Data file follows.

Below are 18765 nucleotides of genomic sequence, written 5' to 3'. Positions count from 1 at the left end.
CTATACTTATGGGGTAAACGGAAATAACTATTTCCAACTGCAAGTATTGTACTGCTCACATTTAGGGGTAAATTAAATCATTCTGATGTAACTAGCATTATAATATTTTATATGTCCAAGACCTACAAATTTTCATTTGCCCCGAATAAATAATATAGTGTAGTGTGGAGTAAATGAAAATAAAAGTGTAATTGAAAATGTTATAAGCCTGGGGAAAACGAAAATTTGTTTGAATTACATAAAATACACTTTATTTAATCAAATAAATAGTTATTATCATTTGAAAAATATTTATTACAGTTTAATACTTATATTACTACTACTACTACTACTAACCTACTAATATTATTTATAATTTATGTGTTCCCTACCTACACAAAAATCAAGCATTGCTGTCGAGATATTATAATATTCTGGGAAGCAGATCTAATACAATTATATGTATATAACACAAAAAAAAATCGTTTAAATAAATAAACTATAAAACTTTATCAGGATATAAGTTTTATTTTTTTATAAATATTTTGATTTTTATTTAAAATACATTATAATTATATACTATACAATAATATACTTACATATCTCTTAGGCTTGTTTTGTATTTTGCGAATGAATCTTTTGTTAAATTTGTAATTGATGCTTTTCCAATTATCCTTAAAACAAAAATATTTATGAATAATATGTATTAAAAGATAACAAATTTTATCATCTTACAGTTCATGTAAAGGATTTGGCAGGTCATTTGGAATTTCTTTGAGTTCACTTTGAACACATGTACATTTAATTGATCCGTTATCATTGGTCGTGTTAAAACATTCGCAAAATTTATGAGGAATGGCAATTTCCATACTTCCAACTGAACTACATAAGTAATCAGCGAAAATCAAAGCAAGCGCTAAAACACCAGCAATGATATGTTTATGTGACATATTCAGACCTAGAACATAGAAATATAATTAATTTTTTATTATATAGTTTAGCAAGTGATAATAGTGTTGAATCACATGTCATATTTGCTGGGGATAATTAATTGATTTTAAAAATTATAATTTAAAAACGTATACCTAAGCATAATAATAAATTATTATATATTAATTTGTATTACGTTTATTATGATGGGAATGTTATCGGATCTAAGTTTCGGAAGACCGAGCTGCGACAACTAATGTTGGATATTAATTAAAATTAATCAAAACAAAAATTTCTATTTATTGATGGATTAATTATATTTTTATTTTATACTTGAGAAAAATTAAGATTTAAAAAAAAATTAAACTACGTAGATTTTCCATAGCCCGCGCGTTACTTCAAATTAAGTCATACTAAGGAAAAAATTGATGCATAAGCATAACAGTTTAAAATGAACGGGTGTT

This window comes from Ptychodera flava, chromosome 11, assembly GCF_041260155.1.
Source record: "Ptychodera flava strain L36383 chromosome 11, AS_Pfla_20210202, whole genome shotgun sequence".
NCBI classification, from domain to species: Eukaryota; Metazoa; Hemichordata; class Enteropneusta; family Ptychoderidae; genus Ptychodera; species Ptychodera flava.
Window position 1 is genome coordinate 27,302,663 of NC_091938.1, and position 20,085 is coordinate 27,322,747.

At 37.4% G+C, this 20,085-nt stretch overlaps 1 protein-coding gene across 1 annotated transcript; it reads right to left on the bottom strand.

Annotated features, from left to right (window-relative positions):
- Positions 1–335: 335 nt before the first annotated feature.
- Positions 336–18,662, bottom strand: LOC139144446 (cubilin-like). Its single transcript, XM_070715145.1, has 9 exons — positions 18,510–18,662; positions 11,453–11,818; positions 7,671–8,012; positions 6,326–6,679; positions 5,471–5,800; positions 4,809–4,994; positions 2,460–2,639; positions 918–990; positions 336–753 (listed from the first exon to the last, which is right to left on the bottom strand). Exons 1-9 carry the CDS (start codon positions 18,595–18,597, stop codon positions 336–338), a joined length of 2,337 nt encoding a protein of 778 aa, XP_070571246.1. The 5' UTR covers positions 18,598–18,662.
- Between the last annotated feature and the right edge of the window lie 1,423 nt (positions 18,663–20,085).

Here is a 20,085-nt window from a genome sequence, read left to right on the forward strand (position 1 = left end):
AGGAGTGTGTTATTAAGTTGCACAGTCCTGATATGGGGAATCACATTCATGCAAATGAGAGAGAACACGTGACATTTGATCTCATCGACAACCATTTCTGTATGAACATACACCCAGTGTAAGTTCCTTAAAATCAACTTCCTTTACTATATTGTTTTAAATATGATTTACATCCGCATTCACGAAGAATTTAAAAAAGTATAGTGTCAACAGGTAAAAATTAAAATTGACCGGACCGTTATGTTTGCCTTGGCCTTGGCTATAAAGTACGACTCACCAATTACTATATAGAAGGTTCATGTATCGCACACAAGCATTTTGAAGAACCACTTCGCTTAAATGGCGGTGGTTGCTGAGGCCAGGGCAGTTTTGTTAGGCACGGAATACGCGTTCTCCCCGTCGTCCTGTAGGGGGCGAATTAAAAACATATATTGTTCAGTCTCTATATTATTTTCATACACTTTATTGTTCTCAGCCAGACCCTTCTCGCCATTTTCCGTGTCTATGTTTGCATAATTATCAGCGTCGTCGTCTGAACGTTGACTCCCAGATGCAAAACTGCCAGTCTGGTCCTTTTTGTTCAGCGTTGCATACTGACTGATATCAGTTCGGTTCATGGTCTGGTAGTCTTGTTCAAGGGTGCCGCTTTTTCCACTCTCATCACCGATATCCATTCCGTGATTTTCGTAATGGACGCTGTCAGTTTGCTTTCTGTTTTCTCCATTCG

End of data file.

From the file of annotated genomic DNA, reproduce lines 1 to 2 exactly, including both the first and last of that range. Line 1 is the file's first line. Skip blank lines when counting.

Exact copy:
Below are 18765 nucleotides of genomic sequence, written 5' to 3'. Positions count from 1 at the left end.
CTATACTTATGGGGTAAACGGAAATAACTATTTCCAACTGCAAGTATTGTACTGCTCACATTTAGGGGTAAATTAAATCATTCTGATGTAACTAGCATTATAATATTTTATATGTCCAAGACCTACAAATTTTCATTTGCCCCGAATAAATAATATAGTGTAGTGTGGAGTAAATGAAAATAAAAGTGTAATTGAAAATGTTATAAGCCTGGGGAAAACGAAAATTTGTTTGAATTACATAAAATACACTTTATTTAATCAAATAAATAGTTATTATCATTTGAAAAATATTTATTACAGTTTAATACTTATATTACTACTACTACTACTACTAACCTACTAATATTATTTATAATTTATGTGTTCCCTACCTACACAAAAATCAAGCATTGCTGTCGAGATATTATAATATTCTGGGAAGCAGATCTAATACAATTATATGTATATAACACAAAAAAAAATCGTTTAAATAAATAAACTATAAAACTTTATCAGGATATAAGTTTTATTTTTTTATAAATATTTTGATTTTTATTTAAAATACATTATAATTATATACTATACAATAATATACTTACATATCTCTTAGGCTTGTTTTGTATTTTGCGAATGAATCTTTTGTTAAATTTGTAATTGATGCTTTTCCAATTATCCTTAAAACAAAAATATTTATGAATAATATGTATTAAAAGATAACAAATTTTATCATCTTACAGTTCATGTAAAGGATTTGGCAGGTCATTTGGAATTTCTTTGAGTTCACTTTGAACACATGTACATTTAATTGATCCGTTATCATTGGTCGTGTTAAAACATTCGCAAAATTTATGAGGAATGGCAATTTCCATACTTCCAACTGAACTACATAAGTAATCAGCGAAAATCAAAGCAAGCGCTAAAACACCAGCAATGATATGTTTATGTGACATATTCAGACCTAGAACATAGAAATATAATTAATTTTTTATTATATAGTTTAGCAAGTGATAATAGTGTTGAATCACATGTCATATTTGCTGGGGATAATTAATTGATTTTAAAAATTATAATTTAAAAACGTATACCTAAGCATAATAATAAATTATTATATATTAATTTGTATTACGTTTATTATGATGGGAATGTTATCGGATCTAAGTTTCGGAAGACCGAGCTGCGACAACTAATGTTGGATATTAATTAAAATTAATCAAAACAAAAATTTCTATTTATTGATGGATTAATTATATTTTTATTTTATACTTGAGAAAAATTAAGATTTAAAAAAAAATTAAACTACGTAGATTTTCCATAGCCCGCGCGTTACTTCAAATTAAGTCATACTAAGGAAAAAATTGATGCATAAGCATAACAGTTTAAAATGAACGGGTGTT